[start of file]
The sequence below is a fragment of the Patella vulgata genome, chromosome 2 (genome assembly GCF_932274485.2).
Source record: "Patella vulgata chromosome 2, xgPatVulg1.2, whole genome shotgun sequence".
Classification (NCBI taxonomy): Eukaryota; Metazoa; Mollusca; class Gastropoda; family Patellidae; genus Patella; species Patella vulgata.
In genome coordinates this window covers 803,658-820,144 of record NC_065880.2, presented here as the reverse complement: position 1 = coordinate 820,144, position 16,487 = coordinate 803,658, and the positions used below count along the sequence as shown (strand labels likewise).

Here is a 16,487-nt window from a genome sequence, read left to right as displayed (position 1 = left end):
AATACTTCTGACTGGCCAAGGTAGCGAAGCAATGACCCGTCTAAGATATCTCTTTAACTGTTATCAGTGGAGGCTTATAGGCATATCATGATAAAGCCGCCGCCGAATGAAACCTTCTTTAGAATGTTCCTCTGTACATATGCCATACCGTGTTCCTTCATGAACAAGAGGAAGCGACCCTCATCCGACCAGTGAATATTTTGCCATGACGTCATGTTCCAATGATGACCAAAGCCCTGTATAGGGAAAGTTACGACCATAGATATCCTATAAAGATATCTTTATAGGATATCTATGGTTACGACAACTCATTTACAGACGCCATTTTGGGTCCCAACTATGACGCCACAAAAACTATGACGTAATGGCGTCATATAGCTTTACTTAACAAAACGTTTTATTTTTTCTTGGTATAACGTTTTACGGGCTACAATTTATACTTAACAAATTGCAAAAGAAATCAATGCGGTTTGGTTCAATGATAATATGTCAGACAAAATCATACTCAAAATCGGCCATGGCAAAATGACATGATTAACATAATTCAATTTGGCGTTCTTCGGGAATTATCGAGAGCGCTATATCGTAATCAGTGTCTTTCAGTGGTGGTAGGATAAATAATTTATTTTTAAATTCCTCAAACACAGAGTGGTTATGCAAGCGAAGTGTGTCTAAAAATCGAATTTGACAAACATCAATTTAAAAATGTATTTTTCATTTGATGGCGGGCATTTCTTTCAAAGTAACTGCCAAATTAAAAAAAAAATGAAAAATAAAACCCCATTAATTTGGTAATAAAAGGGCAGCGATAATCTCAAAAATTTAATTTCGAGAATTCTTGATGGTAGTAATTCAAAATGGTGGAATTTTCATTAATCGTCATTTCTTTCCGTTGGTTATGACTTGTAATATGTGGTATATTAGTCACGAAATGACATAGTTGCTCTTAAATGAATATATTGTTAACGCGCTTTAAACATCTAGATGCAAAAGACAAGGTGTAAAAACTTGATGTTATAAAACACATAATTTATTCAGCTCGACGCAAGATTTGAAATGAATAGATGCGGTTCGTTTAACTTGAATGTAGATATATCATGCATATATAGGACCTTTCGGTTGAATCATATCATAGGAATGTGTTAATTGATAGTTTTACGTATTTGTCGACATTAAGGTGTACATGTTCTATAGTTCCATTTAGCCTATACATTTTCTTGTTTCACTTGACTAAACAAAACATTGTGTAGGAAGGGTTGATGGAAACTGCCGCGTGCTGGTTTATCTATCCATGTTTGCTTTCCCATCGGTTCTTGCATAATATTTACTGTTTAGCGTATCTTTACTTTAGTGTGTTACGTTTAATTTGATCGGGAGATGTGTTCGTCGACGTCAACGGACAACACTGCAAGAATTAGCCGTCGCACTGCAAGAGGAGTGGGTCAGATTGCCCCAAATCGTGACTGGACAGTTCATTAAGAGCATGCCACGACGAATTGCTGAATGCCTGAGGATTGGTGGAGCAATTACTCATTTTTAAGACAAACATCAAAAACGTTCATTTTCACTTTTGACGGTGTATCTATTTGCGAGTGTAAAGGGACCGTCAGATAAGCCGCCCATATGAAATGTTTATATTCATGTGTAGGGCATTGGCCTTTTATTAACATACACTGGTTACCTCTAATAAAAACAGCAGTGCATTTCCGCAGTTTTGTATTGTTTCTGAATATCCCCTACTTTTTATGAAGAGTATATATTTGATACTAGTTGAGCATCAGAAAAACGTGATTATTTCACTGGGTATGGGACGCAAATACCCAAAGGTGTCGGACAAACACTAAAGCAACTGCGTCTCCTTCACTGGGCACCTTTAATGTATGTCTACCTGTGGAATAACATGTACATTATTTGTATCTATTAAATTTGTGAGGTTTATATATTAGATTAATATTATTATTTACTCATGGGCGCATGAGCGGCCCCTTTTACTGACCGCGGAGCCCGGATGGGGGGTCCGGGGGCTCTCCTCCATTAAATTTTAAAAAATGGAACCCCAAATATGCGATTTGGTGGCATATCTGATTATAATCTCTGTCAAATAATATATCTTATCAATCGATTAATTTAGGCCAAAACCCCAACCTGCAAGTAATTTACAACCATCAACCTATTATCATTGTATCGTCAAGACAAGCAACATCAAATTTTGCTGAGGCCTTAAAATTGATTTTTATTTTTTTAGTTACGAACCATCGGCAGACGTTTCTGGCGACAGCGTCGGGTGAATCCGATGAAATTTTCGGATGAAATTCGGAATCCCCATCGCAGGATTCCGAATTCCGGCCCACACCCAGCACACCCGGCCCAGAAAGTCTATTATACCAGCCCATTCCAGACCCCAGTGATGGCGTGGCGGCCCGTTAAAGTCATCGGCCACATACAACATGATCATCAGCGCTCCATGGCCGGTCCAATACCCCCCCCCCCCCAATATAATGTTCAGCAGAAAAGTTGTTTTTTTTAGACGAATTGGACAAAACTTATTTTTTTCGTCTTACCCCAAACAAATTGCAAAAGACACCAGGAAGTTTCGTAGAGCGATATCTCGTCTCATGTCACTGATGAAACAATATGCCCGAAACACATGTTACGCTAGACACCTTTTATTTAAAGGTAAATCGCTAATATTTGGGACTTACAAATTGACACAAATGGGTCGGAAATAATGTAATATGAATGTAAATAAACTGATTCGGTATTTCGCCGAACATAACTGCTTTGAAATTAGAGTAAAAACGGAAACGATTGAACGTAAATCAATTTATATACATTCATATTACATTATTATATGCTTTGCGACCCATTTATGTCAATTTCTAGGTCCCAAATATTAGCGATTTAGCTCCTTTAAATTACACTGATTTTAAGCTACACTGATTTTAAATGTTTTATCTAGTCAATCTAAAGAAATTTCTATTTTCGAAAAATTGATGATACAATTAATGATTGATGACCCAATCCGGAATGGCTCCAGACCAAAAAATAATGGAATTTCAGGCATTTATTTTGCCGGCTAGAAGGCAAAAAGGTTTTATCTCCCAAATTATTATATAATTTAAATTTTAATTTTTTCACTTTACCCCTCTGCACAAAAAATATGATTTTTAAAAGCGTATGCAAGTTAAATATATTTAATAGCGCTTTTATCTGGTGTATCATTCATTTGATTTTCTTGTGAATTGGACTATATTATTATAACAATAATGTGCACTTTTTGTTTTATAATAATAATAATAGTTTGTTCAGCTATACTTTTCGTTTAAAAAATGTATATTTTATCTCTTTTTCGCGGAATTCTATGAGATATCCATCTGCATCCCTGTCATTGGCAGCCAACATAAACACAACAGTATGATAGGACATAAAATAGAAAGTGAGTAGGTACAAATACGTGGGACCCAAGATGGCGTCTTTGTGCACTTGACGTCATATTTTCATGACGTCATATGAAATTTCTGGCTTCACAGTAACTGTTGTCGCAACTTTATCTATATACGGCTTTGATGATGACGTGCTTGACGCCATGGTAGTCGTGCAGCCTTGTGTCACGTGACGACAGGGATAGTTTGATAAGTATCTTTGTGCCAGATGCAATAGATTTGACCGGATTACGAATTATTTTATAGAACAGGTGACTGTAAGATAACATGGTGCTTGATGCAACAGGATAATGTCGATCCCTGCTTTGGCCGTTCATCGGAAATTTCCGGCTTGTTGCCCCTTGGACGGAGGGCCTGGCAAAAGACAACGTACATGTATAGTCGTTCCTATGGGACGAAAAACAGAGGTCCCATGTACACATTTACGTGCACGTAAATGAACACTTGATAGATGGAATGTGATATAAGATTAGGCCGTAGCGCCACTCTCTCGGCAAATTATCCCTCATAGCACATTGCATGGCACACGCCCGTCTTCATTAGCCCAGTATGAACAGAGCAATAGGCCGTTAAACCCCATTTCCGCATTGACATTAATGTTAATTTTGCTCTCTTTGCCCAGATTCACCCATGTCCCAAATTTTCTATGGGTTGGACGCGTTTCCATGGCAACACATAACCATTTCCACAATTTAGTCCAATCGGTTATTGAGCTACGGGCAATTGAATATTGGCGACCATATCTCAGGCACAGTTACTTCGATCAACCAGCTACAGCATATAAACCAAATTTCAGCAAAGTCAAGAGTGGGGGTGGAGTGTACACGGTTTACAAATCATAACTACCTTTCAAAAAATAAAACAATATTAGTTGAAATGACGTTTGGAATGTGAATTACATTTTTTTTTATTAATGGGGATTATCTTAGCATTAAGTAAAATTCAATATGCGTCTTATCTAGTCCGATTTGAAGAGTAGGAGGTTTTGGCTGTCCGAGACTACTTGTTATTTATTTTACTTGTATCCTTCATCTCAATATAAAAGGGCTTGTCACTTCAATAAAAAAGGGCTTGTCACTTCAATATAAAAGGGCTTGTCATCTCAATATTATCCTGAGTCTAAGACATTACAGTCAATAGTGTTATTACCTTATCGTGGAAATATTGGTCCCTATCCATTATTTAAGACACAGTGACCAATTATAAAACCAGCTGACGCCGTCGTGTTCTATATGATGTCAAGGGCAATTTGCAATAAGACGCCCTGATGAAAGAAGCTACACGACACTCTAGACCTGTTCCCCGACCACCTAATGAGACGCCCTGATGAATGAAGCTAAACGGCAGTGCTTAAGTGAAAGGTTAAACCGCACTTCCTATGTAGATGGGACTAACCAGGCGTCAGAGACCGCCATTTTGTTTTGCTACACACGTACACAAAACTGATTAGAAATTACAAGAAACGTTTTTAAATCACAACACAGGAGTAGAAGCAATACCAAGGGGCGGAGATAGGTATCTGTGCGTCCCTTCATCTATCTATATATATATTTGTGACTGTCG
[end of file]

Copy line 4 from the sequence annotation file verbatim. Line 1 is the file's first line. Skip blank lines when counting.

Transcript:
In genome coordinates this window covers 803,658-820,144 of record NC_065880.2, presented here as the reverse complement: position 1 = coordinate 820,144, position 16,487 = coordinate 803,658, and the positions used below count along the sequence as shown (strand labels likewise).